A bond is a long-term debt instrument. When a prospective homeowner borrows money to finance the purchase of the home, it is called a mortgage. A home mortgage is a mortgage bond wherein the interest rate, the repayment date, and other terms are stipulated. Similarly, corporations and governments issue (sell) bonds to raise money to finance their operations. They are the borrowers, and the individuals or other entities that purchase the bonds are the lenders.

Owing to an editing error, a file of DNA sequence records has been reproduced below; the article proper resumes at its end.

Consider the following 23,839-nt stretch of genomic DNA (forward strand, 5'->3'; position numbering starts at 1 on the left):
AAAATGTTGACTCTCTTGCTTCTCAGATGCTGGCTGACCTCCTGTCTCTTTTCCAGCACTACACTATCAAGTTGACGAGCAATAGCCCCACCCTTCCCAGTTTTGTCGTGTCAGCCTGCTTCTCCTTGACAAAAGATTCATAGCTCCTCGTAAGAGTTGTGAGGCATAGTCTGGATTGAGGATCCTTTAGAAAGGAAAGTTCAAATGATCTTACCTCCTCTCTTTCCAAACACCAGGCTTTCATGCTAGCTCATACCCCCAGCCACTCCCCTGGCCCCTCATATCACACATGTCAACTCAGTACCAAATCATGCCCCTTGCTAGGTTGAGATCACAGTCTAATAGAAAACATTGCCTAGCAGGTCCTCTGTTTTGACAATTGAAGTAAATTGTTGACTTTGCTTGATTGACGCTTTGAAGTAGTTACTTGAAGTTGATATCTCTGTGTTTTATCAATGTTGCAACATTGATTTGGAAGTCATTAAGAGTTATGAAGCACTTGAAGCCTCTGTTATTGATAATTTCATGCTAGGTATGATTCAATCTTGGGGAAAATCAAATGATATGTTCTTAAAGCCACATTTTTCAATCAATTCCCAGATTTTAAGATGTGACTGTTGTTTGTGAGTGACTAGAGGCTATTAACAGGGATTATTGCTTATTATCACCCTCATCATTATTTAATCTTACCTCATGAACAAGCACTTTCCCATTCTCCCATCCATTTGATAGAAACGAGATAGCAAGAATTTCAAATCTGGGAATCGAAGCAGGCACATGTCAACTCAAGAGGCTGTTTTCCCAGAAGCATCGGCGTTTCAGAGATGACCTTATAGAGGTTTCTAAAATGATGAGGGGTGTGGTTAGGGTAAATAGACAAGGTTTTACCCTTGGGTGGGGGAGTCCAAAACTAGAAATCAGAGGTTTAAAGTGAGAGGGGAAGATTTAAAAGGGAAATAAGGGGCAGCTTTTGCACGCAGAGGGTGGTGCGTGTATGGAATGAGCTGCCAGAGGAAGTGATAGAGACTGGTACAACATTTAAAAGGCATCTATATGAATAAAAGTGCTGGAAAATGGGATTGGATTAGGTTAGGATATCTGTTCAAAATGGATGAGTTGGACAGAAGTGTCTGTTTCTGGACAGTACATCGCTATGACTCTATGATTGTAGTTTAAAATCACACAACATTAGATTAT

Most corporate and government bonds have a maturity date (i.e., repayment date) that is 10 or more years from the date of issue. The maturity date is the date on which the bondholder (lender) will receive the face value, also called the par value or the maturity value, of the bond. The face value of the majority of domestic bonds is $1,000. In contrast to a home mortgage, wherein the regular payments that the borrower makes include both interest and a partial repayment of the loan, most corporate and government bonds are structured such that only interest payments are made prior to the bond’s maturity. The annual dollar interest paid on a bond is called its coupon, and the annual interest rate is referred to as the coupon rate. This said, the bonds issued by most domestic corporations and governments pay interest every six months, or semiannually. For example, if a 20-year $1,000 bond has a 6% coupon rate, with semiannual payments, the bondholder will receive $30 every six months until the maturity date, at which time the bondholder will receive the last interest payment of $30 along with the $1,000 face value of the bond. Most bonds have a fixed coupon rate; that is, the interest rate paid does not change during the life of the bond. There are, however, a few variable rate, or floating rate, bonds. The interest rate on these bonds will change with a change in some benchmark rate, such as the Fed Funds rate, which is the rate that banks charge each other for overnight loans.